Wisconsin Science Festival 2013 announces dates, call for presenters
After more than tripling attendance last year, the Wisconsin Science Festival is coming back for year three with plans for more activities at more sites that reach more people. The organizers announced today the 2013 festival will be held September 26-29 and issued an open call for presenters, communities, organizations and sponsors to get involved.
As in prior years, the festival will offer a full schedule of interesting people, music, art, food, and explosions that bring the wonders of science to life for all ages. The festival strives to explore the natural world in new and exciting ways, often with a local twist, from the science of making bratwurst and beer to investigating the connections between music and our brains.
New headliners for this year include Ira Flatow, the host of NPR’s Science Friday, Nobel laureate Roald Hoffmann, and artist Vivian Torrence. UW–Madison evolutionary biologist and New York Times contributor Sean Carroll will take part for the second consecutive year. Other returning attractions include dozens of hands-on exploration stations, the physics of football, the science of food and live science fiction radio.
“The Wisconsin Science Festival celebrates science, the arts and the humanities in events where everyone can experience and enjoy how these endeavors interact and affect our society and our culture,” says Bassam Shakhashiri, UW–Madison professor of chemistry and creator of Science is Fun, which is returning for the third year of the festival.
Most Madison-based festival activities are held in the Town Center at the Wisconsin Institutes for Discovery, with numerous events also taking place elsewhere on the UW campus, at the Madison Children’s Museum and in communities statewide. As last year, all the children’s museums in the state (Appleton, Eagle River, Eau Claire, Fond du Lac, La Crosse, Milwaukee, Sheboygan and Stevens Point) plan to participate.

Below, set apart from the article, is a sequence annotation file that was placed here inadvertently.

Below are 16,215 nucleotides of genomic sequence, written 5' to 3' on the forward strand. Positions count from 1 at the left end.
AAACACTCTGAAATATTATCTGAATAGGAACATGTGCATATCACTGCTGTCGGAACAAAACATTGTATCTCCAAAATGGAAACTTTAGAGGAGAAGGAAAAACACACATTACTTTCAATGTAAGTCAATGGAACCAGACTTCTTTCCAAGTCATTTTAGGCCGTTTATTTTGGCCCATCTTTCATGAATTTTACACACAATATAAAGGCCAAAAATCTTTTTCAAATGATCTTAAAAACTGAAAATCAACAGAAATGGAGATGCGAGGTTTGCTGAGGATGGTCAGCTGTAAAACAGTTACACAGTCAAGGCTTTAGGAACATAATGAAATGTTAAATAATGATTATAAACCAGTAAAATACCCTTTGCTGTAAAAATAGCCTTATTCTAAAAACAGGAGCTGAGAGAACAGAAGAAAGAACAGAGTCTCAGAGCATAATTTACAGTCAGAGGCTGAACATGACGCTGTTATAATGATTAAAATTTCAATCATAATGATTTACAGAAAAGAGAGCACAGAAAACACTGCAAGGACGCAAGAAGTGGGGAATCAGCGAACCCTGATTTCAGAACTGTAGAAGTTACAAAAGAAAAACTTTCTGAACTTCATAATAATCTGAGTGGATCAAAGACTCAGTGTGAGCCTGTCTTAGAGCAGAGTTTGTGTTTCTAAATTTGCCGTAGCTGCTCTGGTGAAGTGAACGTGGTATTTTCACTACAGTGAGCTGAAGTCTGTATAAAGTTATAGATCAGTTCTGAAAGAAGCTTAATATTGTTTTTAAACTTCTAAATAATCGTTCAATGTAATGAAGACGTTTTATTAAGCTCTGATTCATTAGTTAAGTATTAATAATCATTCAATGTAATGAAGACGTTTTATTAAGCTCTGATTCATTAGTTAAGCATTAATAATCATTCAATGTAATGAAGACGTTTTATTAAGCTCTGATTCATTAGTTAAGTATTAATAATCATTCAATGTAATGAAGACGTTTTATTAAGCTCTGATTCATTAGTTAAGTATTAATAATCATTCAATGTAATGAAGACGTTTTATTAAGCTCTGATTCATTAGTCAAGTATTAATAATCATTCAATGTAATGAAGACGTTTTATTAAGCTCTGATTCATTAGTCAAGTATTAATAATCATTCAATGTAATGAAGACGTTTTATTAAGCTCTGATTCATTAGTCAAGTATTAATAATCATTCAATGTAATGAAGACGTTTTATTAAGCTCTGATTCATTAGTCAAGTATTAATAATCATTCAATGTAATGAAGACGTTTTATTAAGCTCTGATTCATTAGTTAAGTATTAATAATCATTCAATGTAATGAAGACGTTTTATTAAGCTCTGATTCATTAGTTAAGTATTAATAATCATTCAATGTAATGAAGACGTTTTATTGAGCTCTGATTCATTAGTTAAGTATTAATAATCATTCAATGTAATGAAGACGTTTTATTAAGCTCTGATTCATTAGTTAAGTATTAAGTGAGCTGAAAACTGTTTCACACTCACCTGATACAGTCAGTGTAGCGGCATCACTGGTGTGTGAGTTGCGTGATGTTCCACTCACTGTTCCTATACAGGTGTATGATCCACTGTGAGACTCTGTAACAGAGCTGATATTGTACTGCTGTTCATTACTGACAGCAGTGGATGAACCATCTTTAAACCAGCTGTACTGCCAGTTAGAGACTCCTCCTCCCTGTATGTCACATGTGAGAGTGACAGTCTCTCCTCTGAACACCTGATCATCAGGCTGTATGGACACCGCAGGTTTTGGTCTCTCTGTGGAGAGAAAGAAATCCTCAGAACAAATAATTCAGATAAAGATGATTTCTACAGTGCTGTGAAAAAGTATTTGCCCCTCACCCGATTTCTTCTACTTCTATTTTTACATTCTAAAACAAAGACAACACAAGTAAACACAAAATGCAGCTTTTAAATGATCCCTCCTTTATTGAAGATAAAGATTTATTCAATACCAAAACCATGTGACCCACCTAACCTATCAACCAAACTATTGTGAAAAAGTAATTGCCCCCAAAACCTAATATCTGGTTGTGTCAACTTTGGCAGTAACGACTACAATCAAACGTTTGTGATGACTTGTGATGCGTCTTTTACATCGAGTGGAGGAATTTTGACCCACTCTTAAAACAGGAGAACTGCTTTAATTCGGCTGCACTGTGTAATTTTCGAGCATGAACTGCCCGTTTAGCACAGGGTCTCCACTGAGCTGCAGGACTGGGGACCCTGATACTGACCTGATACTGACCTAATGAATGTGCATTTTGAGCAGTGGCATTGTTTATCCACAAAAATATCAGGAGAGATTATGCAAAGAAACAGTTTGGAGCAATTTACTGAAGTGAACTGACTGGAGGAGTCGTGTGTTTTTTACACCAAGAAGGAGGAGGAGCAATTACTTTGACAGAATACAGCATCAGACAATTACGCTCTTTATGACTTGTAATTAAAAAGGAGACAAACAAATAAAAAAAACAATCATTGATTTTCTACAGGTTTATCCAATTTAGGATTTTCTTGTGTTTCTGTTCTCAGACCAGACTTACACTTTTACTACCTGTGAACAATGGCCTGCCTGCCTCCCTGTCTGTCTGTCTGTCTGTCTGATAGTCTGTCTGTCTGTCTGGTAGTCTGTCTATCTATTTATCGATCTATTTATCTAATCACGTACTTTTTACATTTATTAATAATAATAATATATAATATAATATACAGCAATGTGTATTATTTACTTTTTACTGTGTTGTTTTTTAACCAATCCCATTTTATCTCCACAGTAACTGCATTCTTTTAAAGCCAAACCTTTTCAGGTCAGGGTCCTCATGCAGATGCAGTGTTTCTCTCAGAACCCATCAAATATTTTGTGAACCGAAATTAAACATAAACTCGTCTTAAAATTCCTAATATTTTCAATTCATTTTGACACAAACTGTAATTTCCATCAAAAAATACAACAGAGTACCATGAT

Laura Heisler, festival director and director of programming for the Wisconsin Alumni Research Foundation, says she expects the festival to draw visitors from across Wisconsin and around the world due to its unique offerings of interactive exhibits, workshops, lectures, demonstrations and conversations with leading researchers and creative thinkers.
“More than 18,000 people attended from 17 states, as well as some foreign countries last year. We offered 250 events in 50 venues, including 13 communities across Wisconsin. This year we are encouraging even more communities in Wisconsin to host events and become part of the festival.”
The festival is accepting proposals until May 1 for presenters, exhibits and activities from colleges, universities, community nonprofits and K-12 schools engaged in the sciences, arts, humanities or creative combinations of any of the three disciplines. In addition, festival organizers are eager to attract new partners and sponsors in 2013. Organizations and individuals interested in participating can find details and application information here.
Sponsored by the University of Wisconsin–Madison, the Wisconsin Alumni Research Foundation and a number of other nonprofit organizations and corporate sponsors, the Wisconsin Science Festival seeks to inspire, educate and develop global citizens by raising awareness and understanding of science.